Sleek and curved, the Vivaz Pro is slim slider with comfortable four-line QWERTY and a 3.2-inch resistive touch-screen. Unfortunately, the dated Symbian OS detracts from its style.
Dedicated camera and video buttons let you easily launch both from any app, but the user interface is somewhat dated and unintuitive.
HD video and a five-megapixel camera are the Vivaz Pro’s main selling points. It also supports high-speed HSDPA internet, Wi-Fi and A-GPS, but the email client doesn’t support push email.
Video is great, as is the five-meg snapper, though its lowlight pictures produce more noise than the Vivaz HD. Email is disappointing for a smartphone, but the QWERTY keyboard does make up for the slow touch-screen.
Better than similar phones.
Review by Sunetra Chakravati,12/12/2011 3:58:30 PM
Look and feel
Ease of use
Good QWERTY keyboard, preloaded apps including Facebook, HD video and decent still camera.
Weak email feature, user interface isn?t as intuitive or customisable as other handsets, lack of central app marketplace.
Cram all the features you want into a phone, but without that X-factor called intuitiveness, the phone is destined for the mediocre heap. Unfortunately, the Vivaz Pro is such a phone – despite an HD video camera, relatively speedy processor, and a nice little QWERTY keyboard, its aging Symbian operating system means using it is not very much fun.
Like the Vivaz HD, the Pro is a media phone with serious camera and video specs. Instead of eight megapixels, there’s now a five-megapixel lens, with a four-line slide-out QWERTY added to its sleek profile. At just 15mm thick, its rounded silhouette fits nicely in the hand. Dedicated camera and video buttons are positioned on its right side and thankfully it packs both a 3.5mm audio jack and a miniUSB charger port – no more Sony E proprietary ports! Like the Vivaz HD, the Pro’s 3.2-inch resistive touch-screen requires slightly hard prods to operate, but now that there’s a keyboard for messages, it matters less. Sony Ericsson has overlaid the elderly Symbian OS with its own skin – but it’s still quite the OAP, with five home screens that are essentially oversized shortcuts to apps such as the gallery or browser. There’s even an option for ‘Adobe Flash’ – which turns out to be a Flash animated background that changes orientation when you turn the phone around. Scintillating. At least you can link the screens to favourite contacts and weblinks, and we like that in the all programs menu you can reorder the position of the programs. When you lock the phone, a particularly unstylish black box pops up with links to the dialer, gallery, messages and search.
The five-megapixel camera takes superior photos to many other similarly specced phones and its shutter speed is near instantaneous, with a lag of just a second between snapping a picture and taking the next one. However, it feels less steady than the Vivaz HD, as the shutter button is near the keyboard, which we occasionally pressed the edge of instead.The clarity of snaps in daylight is comparable to the eight megapixel Vivaz HD, but lowlight shots are fuzzier with more faded colours. The Pro also tended to overexpose when there was a lot of light, though in shade pictures came out nice and sharp.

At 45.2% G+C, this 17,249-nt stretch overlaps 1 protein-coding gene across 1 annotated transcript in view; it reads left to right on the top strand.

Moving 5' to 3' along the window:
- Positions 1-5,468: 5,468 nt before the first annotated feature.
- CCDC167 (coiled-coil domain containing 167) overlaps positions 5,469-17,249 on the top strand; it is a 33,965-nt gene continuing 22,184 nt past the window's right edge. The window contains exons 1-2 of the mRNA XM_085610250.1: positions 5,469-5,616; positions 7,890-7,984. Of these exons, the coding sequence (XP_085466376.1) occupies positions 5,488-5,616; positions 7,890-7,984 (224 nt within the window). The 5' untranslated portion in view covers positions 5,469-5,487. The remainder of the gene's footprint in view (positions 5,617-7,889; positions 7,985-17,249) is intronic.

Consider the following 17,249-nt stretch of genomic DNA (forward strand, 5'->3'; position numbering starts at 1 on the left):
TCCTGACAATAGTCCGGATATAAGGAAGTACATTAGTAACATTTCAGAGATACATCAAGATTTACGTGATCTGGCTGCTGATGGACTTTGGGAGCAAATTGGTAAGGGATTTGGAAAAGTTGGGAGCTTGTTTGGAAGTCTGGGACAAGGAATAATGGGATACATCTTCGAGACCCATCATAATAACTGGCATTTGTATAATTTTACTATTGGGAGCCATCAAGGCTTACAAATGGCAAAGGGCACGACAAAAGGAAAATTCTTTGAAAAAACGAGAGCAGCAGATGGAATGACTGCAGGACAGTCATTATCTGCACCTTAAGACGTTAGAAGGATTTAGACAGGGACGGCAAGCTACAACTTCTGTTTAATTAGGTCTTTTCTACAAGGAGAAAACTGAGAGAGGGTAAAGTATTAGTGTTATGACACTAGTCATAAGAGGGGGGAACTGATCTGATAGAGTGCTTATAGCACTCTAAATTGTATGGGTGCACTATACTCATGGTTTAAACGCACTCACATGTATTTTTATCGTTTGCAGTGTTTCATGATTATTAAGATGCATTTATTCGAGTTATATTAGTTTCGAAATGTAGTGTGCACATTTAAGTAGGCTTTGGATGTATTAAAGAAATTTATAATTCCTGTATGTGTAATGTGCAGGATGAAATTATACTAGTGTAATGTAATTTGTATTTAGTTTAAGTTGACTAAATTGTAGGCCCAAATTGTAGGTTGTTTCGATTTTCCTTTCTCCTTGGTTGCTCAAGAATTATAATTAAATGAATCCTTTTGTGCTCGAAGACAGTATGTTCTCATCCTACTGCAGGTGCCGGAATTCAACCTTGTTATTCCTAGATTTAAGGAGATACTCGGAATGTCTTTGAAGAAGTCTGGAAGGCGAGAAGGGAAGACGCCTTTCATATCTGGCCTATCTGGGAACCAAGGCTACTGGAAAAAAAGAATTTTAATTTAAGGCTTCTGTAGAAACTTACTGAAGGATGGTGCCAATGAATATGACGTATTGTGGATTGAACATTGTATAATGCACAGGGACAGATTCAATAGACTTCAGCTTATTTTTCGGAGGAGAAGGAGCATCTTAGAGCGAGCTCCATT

The video camera records at a high definition 720fps, and offers ‘continuous focus’, so that when you pan the camera, it is able automatically switch its focus from background to foreground – or onto an object introduced into shot. Playback is very smooth and there’s a TV out port so you can watch your HD goodies on a big screen. A nice addition is the front facing video camera for video calls. Clips and photos can be shared via text or email, or onto Twitter, Facebook and Blogger. There’s also a great Facebook app, and since there is no central app marketplace for Symbian, Sony Ericsson has also preloaded some key apps such as YouTube, the WorldMate travel organiser and the barcode scanner NeoReader, which pulls up info and prices on products you scan.
The browser automatically hits up mobile sites, and though it can handle non-mobile sites (i.e ones that look the way they would on desktop) it doesn’t autofit, so you’ll have to drag the page around to see it all. Text renders with ragged edges, but pictures and graphics look good. The browser loads pages quickly, and even non-mobile sites are fully rendered in 10 seconds. You can open and view multiple windows in a carousel, and subscribe to RSS feeds from the browser. Unfortunately, there’s no cut and paste.
Email is particularly feature-light, with no push notification or HTML support – so you won’t be able to view graphics or pictures. New messages simply render as white text on a black background, and we had to manually refresh our inboxes. We added a Gmail account and the client couldn’t display emails as conversations like it does on desktop Gmail (and indeed, many other phones), though it can access custom folders. We’re fans of the keyboard, with its matte, spacious keys that depress with little pressure. The four-line keyboard has shift keys for capitalising, and an alt key for numbers and common symbols. The question mark has its own key, which is refreshing. However, apostrophes aren’t added for common contractions such as ‘how’s’ and forget about auto-capitalising on ‘I’. To copy and paste, you can do it just like on a PC, by pressing shift and a direction key to select text. You can also hold down a finger and drag, though this requires a lot more trial and error to get right.
The QWERTY keyboard makes the Vivaz Pro much more bearable than the Vivaz HD, and with HD video and a lower-spec camera that still produces decent images, this really is the phone that should been released in the first place. Email is still so anaemic that this isn’t much more than a feature phone with internet features – and with full-on smartphones that retail around the same price, we’re not sure that’s going to cut it.